This approach really takes us back to the definition of health when the NHS was set up, as “a state of complete physical, mental and social well-being, and not merely the absence of disease or infirmity”.
We lived in a different time back then, when you were probably more likely to get injured at work than you were to become overweight or develop depression, but Andy is absolutely correct when he says that the NHS “nationally” hasn’t really adapted to the changing nature of society, the lives we lead, and the threats to our health that arise because of those changes.
His third message was one which we have heard time and again, but its importance won’t diminish until its goal has been fulfilled.
We can only successfully change the orientation of the NHS and other public services if attitudes towards mental health across the country can be changed.
The UK is one of the most tolerant societies in the world in many areas, but sadly the stigma of mental illness still persists.
There’s a great advertising campaign from the “Time to Change” campaign, which I believe Mind is involved in, on TV and across Twitter and Facebook, etc, at the moment which seeks to change that – the guy who returns to work after being off because of mental health issues, and his colleague who feels he has to tread on eggshells when talking to him, and runs through a series of bizarre reactions in his head.
It’s a great campaign because, apart from being humorous, it’s got a simple message – people you work with, your friends, your relatives – basically, anyone you know, can be affected by mental illness. They don’t suddenly become people “to be afraid of”, or “to avoid” – if anything, they need your friendship more than ever.
Hopefully that campaign can change a lot of people’s attitudes, because the more we talk about these things openly, the better things will become for those suffering or recovering from mental health problems.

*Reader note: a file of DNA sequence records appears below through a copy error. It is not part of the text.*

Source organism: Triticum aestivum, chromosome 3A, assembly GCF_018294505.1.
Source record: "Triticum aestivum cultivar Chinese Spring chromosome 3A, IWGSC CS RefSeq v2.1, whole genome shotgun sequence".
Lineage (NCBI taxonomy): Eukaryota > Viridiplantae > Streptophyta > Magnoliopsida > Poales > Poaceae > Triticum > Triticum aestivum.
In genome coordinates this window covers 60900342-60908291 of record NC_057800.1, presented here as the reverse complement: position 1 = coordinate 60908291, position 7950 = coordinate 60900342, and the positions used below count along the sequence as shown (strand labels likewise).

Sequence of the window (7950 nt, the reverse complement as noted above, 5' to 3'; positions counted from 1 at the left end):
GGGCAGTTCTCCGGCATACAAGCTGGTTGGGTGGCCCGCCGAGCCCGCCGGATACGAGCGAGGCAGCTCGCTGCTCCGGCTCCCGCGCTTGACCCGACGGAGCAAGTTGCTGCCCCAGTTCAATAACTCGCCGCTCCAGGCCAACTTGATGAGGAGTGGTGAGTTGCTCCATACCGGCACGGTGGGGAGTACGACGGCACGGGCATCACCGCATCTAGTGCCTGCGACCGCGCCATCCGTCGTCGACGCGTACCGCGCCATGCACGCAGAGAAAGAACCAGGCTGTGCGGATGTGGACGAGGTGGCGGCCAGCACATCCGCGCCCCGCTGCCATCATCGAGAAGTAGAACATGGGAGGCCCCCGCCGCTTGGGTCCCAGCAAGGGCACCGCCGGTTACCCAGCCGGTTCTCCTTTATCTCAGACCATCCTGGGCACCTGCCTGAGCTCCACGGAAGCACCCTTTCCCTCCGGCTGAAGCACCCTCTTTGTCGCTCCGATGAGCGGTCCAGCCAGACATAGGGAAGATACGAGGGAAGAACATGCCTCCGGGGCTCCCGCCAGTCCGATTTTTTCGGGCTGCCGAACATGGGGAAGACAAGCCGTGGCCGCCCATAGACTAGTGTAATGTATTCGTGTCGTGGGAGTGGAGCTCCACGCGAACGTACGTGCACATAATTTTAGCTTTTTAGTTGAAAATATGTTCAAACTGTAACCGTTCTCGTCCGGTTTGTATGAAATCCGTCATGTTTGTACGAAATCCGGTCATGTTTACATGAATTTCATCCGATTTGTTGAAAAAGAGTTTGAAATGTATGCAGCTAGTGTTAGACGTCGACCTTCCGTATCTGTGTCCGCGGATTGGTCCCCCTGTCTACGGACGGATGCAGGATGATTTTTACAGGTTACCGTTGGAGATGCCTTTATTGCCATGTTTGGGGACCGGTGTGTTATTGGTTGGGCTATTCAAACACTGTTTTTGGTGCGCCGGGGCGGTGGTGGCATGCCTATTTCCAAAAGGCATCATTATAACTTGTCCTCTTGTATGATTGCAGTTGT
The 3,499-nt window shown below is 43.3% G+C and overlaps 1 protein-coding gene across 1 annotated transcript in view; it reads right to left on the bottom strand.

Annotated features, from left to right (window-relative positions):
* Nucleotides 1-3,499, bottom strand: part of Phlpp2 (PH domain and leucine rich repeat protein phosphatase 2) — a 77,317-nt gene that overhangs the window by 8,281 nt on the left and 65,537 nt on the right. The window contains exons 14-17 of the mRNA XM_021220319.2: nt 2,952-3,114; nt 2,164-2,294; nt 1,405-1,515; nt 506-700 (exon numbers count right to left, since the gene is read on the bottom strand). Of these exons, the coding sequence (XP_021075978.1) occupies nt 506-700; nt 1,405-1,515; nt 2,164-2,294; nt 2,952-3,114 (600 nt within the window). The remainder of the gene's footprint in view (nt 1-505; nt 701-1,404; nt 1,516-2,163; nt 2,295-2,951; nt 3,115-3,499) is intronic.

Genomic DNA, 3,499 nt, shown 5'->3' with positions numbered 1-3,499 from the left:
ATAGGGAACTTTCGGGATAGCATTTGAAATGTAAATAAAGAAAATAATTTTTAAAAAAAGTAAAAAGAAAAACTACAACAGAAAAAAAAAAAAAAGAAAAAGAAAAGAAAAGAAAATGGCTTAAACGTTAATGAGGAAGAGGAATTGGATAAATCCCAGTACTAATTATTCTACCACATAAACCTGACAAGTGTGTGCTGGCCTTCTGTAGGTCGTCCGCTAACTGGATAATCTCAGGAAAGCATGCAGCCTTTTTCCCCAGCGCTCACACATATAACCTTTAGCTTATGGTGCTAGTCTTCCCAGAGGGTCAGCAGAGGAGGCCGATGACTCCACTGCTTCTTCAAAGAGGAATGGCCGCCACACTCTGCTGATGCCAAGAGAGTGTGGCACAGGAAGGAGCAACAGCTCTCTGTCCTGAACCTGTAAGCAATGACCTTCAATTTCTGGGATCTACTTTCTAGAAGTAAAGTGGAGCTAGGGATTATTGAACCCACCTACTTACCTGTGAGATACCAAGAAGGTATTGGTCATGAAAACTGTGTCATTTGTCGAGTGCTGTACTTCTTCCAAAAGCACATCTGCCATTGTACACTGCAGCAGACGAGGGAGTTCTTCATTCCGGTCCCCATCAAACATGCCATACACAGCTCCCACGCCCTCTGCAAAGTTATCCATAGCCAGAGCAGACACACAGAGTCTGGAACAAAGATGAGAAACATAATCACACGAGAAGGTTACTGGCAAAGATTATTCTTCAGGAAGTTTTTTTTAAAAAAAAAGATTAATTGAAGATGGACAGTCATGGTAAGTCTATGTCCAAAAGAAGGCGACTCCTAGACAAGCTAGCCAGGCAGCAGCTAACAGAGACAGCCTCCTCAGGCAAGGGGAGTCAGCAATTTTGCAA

All three of those messages are ones which I hope the government will take on board – I know that Andy is a great campaigner when he has the bit between his teeth, and he won’t want to wait until after the next election, or whenever it is that Labour returns to power, to force improvements in how the NHS caters for mental health.
He makes a particularly strong case for a shifting of research resources towards mental health.
Mental health research receives just 6.5% of total funding in the UK, compared with 25% for cancer, 15% for neurological diseases and 9% for cardiovascular conditions.
When the experts say that one in four of us will experience a mental health problem in our lifetime, and that mental ill-health will soon cost the country around £105 billion per annum, we urgently need to re-examine that ratio.
In my own role as Shadow Minister for Children and Families, I am responsible for scrutinising the government’s early intervention policies, and part of that includes targeted children’s mental health services.
The last Government committed lots of funding to the targeted mental health in schools pathfinder, which was shown to improve the self-reported mental health of children, and was well-received by parents and professionals involved.
As with so many other health and cognitive issues, it showed that targeted intervention with a child beginning to show signs of mental health issues, or who may be at risk because of factors at home or elsewhere, can significantly reduce the risk of that child developing more serious issues further down the line.
I would be interested to know if anyone here had any experience of that programme and what their thoughts on it and its impact were, but, I firmly believe that early intervention is the key if we hope to reduce the incidence of mental health problems – not just in children and young people, but in adults too.
So, as Andy argues that more resources and professionals should be channelled in the direction of mental health treatment and research, I will be arguing for a big chunk of that research to go into how best to intervene early.
Thank you again to Washington Mind for inviting me along to speak today. I look forward to a long-lasting relationship with the organisation, and helping you to both improve the lives of my constituents struggling with mental health issues; coupled with campaigning for government action to improve both preventive measures and treatment.